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Things have changed

Things have changed - Robert Kenyon

This morning I woke up early, took a cold shower which was quite revigorating. I had my coffee on the balcony. While I was caring for my begonias flowers, I saw that inside the house across the street, there were two people painting the walls. I knew that the neighbour was having problems with the mold from long time ago.

When I first arrived here, my neighbour was a young boy, helping in his father's shop. I was impressed with his manners and his language skills. At the age of eight, he was already fluent in three languages: English, French and Spanish. His father was a good man who helped a lot of the immigrants. When he passed away, many of them came to pay their last homage.

In my first year on the island, I heard lots of stories about his father and the so called illegal ways that he built his fortune. I choose to believe none. To me, Mr. Parker had always been a nice man, with a good heart, and a weakness for redheaded women.

Some said that he inherited his fortune, while others accused his of illegal activities such underground casinos. When asked how he came in possession of such an amazing colonial house, he would laugh and say he had a good hand in poker.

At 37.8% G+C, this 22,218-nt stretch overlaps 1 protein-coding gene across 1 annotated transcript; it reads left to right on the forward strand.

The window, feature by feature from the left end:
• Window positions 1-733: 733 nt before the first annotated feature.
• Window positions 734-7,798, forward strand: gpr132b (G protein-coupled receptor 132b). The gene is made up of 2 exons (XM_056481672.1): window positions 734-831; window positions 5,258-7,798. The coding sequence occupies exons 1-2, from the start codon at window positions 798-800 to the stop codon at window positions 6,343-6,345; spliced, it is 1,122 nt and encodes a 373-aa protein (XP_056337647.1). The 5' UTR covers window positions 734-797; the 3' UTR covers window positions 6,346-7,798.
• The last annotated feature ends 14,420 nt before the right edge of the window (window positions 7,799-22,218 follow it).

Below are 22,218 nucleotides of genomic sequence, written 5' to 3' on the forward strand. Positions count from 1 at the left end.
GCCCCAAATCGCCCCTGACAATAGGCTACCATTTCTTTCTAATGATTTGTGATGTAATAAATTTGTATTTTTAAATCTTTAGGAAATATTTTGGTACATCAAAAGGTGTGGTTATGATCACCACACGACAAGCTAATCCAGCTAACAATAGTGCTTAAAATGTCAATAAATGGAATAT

After his death, his son wanted to sell it, but no one afforded it. They said that the property had belonged to one of the first woman mayors of the town. Imagine how unusual it must have been to be a woman in charge of a city in a male driven society!

Yesterday I saw the same two workers scrapping the black stains on the walls. In the evening, they have washed them with bleach. This morning they were already putting the first coat of paint. I am not a constructor, nor ever worked in construction, but I was able to recognize that they weren't professionals, and they were doing a sloppy job.

Suddenly I remembered that we used to deal differently with the mold removal Montreal. But, hey! Who am I to say what they have to do, or how to do their job. Plus, they weren't fixing my house, right? Initially I thought of explaining to them why they should have let the wall dry first before applying the paint, but that it would've been a total waste of time. So I saved my time and simply walked away.

Anyway I was not in a mood for hearing comments or jokes on gringos. I assumed that the rain was getting to me, because I wasn't as tolerant as I used to be in my first years here.

One would think that after being over so long in a country, he or she would not be referred to as a foreigner. Unfortunately, some things never change. Even after immersing myself in the local culture and social life, and having a feeling of successfully blended in, there are days when I feel that I have to start over again, that all my efforts were in vain.

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